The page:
Common aging health concerns and what to do


Aging health

Not all people struggle with the health concerns shown below, but many older people do. Always talk to your doctor about symptoms that bother or concern you.

Otherwise, the common aging health concerns include:


Arthritis:

Age-related arthritis, called osteoarthritis, occurs when the tissue that cushions the ends of the bones within joints wears away.

What you can do:

»» Get plenty of rest.
»» Get physical activity to reduce stiffness.
»» Wear supportive shoes.
»» Use gadgets to help you do things such as open jars and turn doorknobs.
»» Try medicines to reduce pain and swelling.

Call your doctor if one or more of these symptoms last more than 2 weeks:

• Lasting joint pain.
• Joint swelling.
• Joint stiffness.
• Tenderness or pain when touching a joint.
• Problems using or moving a joint normally.
• Warmth or redness in a joint.

Balance problems

Disturbances in the inner ear, other health problems, and some medicines can cause a balance problem—a reason many older people fall.

What you can do:

»» Eat a low-salt.
»» Heart-healthy diet.
»» Get physical activity to improve strength and balance.
»» Avoid alcohol and caffeine.
»» Don’t stand up too quickly or change direction suddenly.
»» Ask your doctor to review the medicines you are using.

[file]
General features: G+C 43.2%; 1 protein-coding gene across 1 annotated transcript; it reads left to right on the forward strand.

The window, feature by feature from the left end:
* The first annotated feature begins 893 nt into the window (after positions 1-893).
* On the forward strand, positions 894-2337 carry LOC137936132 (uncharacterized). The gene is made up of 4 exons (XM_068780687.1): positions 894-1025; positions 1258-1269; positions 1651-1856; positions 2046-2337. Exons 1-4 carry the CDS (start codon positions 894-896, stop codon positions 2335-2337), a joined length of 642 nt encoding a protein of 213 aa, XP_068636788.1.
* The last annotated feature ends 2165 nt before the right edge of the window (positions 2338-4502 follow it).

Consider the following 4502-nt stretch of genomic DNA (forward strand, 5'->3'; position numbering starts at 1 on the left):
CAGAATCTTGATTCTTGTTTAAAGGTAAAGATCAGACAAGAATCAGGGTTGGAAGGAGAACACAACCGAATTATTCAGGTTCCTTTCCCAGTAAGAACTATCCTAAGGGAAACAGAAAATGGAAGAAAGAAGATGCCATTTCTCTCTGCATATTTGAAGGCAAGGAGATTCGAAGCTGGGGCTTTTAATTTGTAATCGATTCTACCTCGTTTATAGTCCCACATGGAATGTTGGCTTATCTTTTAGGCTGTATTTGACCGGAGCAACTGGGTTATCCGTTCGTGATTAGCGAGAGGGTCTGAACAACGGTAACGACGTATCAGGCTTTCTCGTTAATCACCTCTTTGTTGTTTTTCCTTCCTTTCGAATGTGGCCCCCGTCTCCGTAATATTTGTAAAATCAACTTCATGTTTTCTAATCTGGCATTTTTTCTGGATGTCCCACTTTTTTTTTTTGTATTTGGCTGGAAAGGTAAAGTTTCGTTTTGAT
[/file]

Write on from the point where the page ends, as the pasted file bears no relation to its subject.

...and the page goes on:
Call your doctor if you:

• Feel unsteady.
• Feel like you or your surroundings are spinning or moving.
• Feel like you are falling.
• Lose your balance and fall.
• Ever feel disoriented.
• Feel like you might faint.
• Have blurred vision.

Dry skin and itching:

Dry skin and itching— mainly on lower legs, elbows, and forearms—is a common complaint of older people.

What you can do:

»» Use moisturizers—mainly creams and ointments.
»» Bathe less often and use mild soaps and warm—not hot—water.
»» Drink plenty of water.
»» Stay out of the sun, and protect your skin with sunscreen.
»» Don’t smoke, it dries out skin.

See your doctor if:

• Your dry skin does not improve with self-care
• Your dry skin affects your sleep
• You have sores that do not heal
• You notice a change in the skin, such as a new growth or a mole that looks different.

Eye problems:

Many people notice changes in vision as they age. Other common eye complaints include having too many tears, dry eyes, or eyelid problems.

What you can do:

»» Have your eyes checked every 1 to 2 years by an eye-care professional.
»» An eye exam is the only way to find out about some eye diseases.
»» Ask your doctor if you are at high risk of eye disease.
»» Wear sunglasses to protect your eyes from harmful UV rays.

Call your doctor if you have:

• Eye pain.
• Fluid coming out of your eye.
• Double vision.
• Redness.
• Swelling of your eye or eyelid
Call your doctor right away if:
• You suddenly cannot see or everything looks dim
• You see flashes of light.

Flu and pneumonia:

The flu—short for “influenza”—can make you very sick, especially if you have health problems like heart disease or diabetes. Older people who get the flu are more likely to also get another infection, such as pneumonia.